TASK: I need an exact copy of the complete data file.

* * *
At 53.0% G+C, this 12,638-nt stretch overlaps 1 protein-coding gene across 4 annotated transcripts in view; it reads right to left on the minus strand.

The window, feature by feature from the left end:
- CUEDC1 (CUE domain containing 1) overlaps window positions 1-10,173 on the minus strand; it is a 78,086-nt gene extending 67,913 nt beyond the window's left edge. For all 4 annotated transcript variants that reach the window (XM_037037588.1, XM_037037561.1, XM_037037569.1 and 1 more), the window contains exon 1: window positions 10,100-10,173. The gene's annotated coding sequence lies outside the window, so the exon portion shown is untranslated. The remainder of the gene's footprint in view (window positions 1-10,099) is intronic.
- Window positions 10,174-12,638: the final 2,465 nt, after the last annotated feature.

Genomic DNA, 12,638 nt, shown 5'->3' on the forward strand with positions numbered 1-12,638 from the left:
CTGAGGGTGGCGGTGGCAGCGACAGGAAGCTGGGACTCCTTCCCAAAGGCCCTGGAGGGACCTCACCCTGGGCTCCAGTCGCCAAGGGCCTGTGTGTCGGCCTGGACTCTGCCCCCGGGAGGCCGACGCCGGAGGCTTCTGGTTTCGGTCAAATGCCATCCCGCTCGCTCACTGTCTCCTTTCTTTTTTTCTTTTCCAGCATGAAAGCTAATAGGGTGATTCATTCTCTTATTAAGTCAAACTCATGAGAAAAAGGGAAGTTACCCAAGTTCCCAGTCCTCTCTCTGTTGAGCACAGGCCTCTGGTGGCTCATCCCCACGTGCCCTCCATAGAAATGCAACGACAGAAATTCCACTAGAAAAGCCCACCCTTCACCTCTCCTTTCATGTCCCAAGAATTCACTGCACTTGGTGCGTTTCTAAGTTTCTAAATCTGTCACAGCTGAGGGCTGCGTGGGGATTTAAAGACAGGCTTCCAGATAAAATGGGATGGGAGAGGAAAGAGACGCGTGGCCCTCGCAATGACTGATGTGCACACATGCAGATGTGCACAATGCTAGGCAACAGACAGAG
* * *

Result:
At 53.0% G+C, this 12,638-nt stretch overlaps 1 protein-coding gene across 4 annotated transcripts in view; it reads right to left on the minus strand.

The window, feature by feature from the left end:
- CUEDC1 (CUE domain containing 1) overlaps window positions 1-10,173 on the minus strand; it is a 78,086-nt gene extending 67,913 nt beyond the window's left edge. For all 4 annotated transcript variants that reach the window (XM_037037588.1, XM_037037561.1, XM_037037569.1 and 1 more), the window contains exon 1: window positions 10,100-10,173. The gene's annotated coding sequence lies outside the window, so the exon portion shown is untranslated. The remainder of the gene's footprint in view (window positions 1-10,099) is intronic.
- Window positions 10,174-12,638: the final 2,465 nt, after the last annotated feature.

Genomic DNA, 12,638 nt, shown 5'->3' on the forward strand with positions numbered 1-12,638 from the left:
CTGAGGGTGGCGGTGGCAGCGACAGGAAGCTGGGACTCCTTCCCAAAGGCCCTGGAGGGACCTCACCCTGGGCTCCAGTCGCCAAGGGCCTGTGTGTCGGCCTGGACTCTGCCCCCGGGAGGCCGACGCCGGAGGCTTCTGGTTTCGGTCAAATGCCATCCCGCTCGCTCACTGTCTCCTTTCTTTTTTTCTTTTCCAGCATGAAAGCTAATAGGGTGATTCATTCTCTTATTAAGTCAAACTCATGAGAAAAAGGGAAGTTACCCAAGTTCCCAGTCCTCTCTCTGTTGAGCACAGGCCTCTGGTGGCTCATCCCCACGTGCCCTCCATAGAAATGCAACGACAGAAATTCCACTAGAAAAGCCCACCCTTCACCTCTCCTTTCATGTCCCAAGAATTCACTGCACTTGGTGCGTTTCTAAGTTTCTAAATCTGTCACAGCTGAGGGCTGCGTGGGGATTTAAAGACAGGCTTCCAGATAAAATGGGATGGGAGAGGAAAGAGACGCGTGGCCCTCGCAATGACTGATGTGCACACATGCAGATGTGCACAATGCTAGGCAACAGACAGAG